Beef Prices: Agents are hoovering up all the stock they can get
WITH the Cheltenham Gold Cup imminent I was hoping to use a racing analogy this week to add a bit of colour to the factory report.
Unfortunately the latest news indicates that the best that can be said is that the trade is proceeding at a steady trot - not quite with a Cotswolds' canter.
Prices for steers remain fixed between €3.95-400/kg with heifers on €4.05-4.10/kg with one report that €4.15/kg was paid by a western plant yesterday morning for in-spec stock.
While the trade does not appear to have picked up speed, those standing closest to it note that where cattle are coming on the market local factory men are moving quickly to hoover them up, with little or nothing being left behind.
Probably the best gauge of the Irish factory trade is the cull cow; if she's falling, the whole business sits up and takes notice. She's not falling - in actual fact her price seems to be remaining strong.
U grades are reported as being at €3.80-3.85/kg, with Rs on €3.60-3.75/kg, Os continue on €3.40-3.45, while P grades range from €3.00-3.30/kg.
In the real world of business the absolutes in relation to price often become blurred when farmer and factory come to hammering out the specifics.
For example some P grade cows were hung up last week at €3.40/kg as they made up the numbers on loads of Os.
It's the same story with the bull trade. I've heard of R grade bulls making up to €4.00-4.05/kg because they helped bring up the numbers on a deal that saw a majority of U grades going up the line.
In general, however, R grades were trading last week at €3.90-3.95/kg with a shake of €4.00/kg about here and there.
U grades, I'm told, have hit €4.10/kg, but in general their price is running from €4.00-4.05/kg. O grade bulls are now seeing flat prices of €3.80/kg as their price like everything else on the bull side gradually strengthens.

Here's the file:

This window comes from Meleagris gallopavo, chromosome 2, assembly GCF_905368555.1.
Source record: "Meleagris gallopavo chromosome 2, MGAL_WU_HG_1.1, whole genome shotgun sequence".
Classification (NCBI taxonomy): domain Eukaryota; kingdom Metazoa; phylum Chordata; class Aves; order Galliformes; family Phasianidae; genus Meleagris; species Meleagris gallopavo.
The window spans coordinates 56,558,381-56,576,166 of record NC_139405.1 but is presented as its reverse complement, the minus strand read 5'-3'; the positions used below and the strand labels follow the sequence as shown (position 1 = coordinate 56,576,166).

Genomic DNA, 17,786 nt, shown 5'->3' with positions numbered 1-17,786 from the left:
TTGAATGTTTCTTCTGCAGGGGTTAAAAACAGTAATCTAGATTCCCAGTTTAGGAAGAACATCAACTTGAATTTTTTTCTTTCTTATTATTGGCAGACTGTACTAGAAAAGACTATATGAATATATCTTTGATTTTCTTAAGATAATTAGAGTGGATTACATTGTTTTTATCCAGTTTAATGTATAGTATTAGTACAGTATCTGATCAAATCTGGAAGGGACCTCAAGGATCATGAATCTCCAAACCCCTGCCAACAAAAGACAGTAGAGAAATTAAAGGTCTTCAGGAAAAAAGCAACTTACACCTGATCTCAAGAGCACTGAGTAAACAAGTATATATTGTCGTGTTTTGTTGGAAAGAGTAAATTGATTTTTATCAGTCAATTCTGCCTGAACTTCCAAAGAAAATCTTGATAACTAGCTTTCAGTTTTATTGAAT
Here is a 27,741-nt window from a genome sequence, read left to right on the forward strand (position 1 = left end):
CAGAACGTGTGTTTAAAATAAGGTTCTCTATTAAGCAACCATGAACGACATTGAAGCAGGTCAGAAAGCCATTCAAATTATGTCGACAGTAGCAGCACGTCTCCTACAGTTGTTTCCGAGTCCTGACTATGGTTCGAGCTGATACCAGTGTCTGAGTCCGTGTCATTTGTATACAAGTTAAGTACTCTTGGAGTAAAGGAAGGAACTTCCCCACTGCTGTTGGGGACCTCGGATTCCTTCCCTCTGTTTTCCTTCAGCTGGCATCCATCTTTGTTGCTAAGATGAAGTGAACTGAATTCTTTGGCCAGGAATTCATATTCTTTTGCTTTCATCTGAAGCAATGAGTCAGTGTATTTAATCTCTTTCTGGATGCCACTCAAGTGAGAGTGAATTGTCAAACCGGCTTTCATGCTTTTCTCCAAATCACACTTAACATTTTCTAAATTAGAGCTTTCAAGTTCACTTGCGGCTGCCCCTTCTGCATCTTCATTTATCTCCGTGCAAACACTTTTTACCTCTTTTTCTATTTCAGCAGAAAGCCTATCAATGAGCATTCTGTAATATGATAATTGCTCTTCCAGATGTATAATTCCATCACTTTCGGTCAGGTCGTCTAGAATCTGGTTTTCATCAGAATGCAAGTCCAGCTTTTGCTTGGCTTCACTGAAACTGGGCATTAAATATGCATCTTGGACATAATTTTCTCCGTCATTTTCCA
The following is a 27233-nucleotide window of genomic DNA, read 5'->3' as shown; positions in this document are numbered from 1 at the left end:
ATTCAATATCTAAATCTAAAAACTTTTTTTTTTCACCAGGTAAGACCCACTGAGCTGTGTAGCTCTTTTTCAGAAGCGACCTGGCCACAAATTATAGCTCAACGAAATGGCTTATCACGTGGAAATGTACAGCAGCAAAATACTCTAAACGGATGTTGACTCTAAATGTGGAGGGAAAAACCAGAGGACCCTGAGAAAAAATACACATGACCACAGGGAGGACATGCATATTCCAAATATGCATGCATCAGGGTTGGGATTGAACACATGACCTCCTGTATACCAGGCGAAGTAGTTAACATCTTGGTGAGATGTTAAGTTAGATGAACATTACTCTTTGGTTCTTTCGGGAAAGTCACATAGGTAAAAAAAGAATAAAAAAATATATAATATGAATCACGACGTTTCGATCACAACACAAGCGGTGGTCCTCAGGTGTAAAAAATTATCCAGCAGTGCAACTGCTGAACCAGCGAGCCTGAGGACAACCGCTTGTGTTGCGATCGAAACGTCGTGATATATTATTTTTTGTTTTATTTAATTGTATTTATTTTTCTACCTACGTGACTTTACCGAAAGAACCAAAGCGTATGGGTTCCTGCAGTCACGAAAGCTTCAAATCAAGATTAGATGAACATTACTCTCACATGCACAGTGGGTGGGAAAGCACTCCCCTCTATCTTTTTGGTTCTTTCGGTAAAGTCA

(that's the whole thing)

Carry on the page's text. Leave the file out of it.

The short story is that while numbers continue to remain strong at 36,932, the factories are making no secret of the fact they want all they can get.
On the price front one farmer/agent said,"If you want a higher price you have to stick your neck out". On that point men are "sticking their necks out" and deals are being done.
I mentioned a few weeks ago that factories were looking after their contract and feedlot suppliers and that situation continues as their numbers give them greater leverage.
On the numbers issue, some believe we may be coming to the end of this year's winter supply of Friesian bulls, as a majority of those remaining run up against their 24-month cut off date.
The numbers game will continue, but may gradually swing in favour of the farmer for the simple reason you can only kill an animal once.
Monaghan farmer Edmund Graham, who is the ICSA's beef chair, highlighted the food shortages that came with the recent snow.
"Once the supermarket shelves had been emptied people's minds got focused on food. They may have learned again to respect where it comes from," he said.
It's a point that should be taken up when discussions start on the CAP budget.
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